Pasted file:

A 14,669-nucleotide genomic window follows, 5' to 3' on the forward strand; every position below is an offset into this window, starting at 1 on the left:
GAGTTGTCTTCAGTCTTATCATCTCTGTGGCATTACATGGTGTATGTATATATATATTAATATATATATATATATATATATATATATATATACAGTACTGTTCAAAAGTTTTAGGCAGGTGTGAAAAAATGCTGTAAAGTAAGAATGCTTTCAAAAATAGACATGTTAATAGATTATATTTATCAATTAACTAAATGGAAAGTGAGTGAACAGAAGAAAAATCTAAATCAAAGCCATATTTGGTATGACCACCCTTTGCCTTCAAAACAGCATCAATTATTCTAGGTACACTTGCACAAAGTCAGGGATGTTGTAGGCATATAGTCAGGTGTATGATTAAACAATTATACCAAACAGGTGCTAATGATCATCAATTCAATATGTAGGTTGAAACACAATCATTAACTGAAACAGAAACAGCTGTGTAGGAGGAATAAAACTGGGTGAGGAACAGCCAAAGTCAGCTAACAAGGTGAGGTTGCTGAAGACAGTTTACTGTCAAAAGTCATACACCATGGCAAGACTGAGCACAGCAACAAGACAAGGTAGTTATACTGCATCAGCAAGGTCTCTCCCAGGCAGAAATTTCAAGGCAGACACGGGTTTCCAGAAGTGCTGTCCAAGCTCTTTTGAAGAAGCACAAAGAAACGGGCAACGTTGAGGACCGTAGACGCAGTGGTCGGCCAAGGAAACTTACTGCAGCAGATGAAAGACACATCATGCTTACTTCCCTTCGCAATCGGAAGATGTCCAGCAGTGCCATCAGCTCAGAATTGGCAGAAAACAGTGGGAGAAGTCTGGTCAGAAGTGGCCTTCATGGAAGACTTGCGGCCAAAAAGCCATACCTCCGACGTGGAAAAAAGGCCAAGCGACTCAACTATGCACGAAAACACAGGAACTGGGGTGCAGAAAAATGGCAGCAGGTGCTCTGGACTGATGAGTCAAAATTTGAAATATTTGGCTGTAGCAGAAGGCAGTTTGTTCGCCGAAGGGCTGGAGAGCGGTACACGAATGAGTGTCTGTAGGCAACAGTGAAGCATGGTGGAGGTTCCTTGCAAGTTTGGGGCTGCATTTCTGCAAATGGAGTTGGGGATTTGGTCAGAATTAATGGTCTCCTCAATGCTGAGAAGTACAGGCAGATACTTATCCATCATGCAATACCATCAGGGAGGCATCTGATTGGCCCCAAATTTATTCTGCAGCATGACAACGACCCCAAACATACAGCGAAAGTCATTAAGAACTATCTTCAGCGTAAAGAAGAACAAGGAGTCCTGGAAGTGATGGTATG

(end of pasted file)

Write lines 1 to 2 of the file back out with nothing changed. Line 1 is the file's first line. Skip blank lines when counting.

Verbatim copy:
A 14,669-nucleotide genomic window follows, 5' to 3' on the forward strand; every position below is an offset into this window, starting at 1 on the left:
GAGTTGTCTTCAGTCTTATCATCTCTGTGGCATTACATGGTGTATGTATATATATATTAATATATATATATATATATATATATATATATATACAGTACTGTTCAAAAGTTTTAGGCAGGTGTGAAAAAATGCTGTAAAGTAAGAATGCTTTCAAAAATAGACATGTTAATAGATTATATTTATCAATTAACTAAATGGAAAGTGAGTGAACAGAAGAAAAATCTAAATCAAAGCCATATTTGGTATGACCACCCTTTGCCTTCAAAACAGCATCAATTATTCTAGGTACACTTGCACAAAGTCAGGGATGTTGTAGGCATATAGTCAGGTGTATGATTAAACAATTATACCAAACAGGTGCTAATGATCATCAATTCAATATGTAGGTTGAAACACAATCATTAACTGAAACAGAAACAGCTGTGTAGGAGGAATAAAACTGGGTGAGGAACAGCCAAAGTCAGCTAACAAGGTGAGGTTGCTGAAGACAGTTTACTGTCAAAAGTCATACACCATGGCAAGACTGAGCACAGCAACAAGACAAGGTAGTTATACTGCATCAGCAAGGTCTCTCCCAGGCAGAAATTTCAAGGCAGACACGGGTTTCCAGAAGTGCTGTCCAAGCTCTTTTGAAGAAGCACAAAGAAACGGGCAACGTTGAGGACCGTAGACGCAGTGGTCGGCCAAGGAAACTTACTGCAGCAGATGAAAGACACATCATGCTTACTTCCCTTCGCAATCGGAAGATGTCCAGCAGTGCCATCAGCTCAGAATTGGCAGAAAACAGTGGGAGAAGTCTGGTCAGAAGTGGCCTTCATGGAAGACTTGCGGCCAAAAAGCCATACCTCCGACGTGGAAAAAAGGCCAAGCGACTCAACTATGCACGAAAACACAGGAACTGGGGTGCAGAAAAATGGCAGCAGGTGCTCTGGACTGATGAGTCAAAATTTGAAATATTTGGCTGTAGCAGAAGGCAGTTTGTTCGCCGAAGGGCTGGAGAGCGGTACACGAATGAGTGTCTGTAGGCAACAGTGAAGCATGGTGGAGGTTCCTTGCAAGTTTGGGGCTGCATTTCTGCAAATGGAGTTGGGGATTTGGTCAGAATTAATGGTCTCCTCAATGCTGAGAAGTACAGGCAGATACTTATCCATCATGCAATACCATCAGGGAGGCATCTGATTGGCCCCAAATTTATTCTGCAGCATGACAACGACCCCAAACATACAGCGAAAGTCATTAAGAACTATCTTCAGCGTAAAGAAGAACAAGGAGTCCTGGAAGTGATGGTATG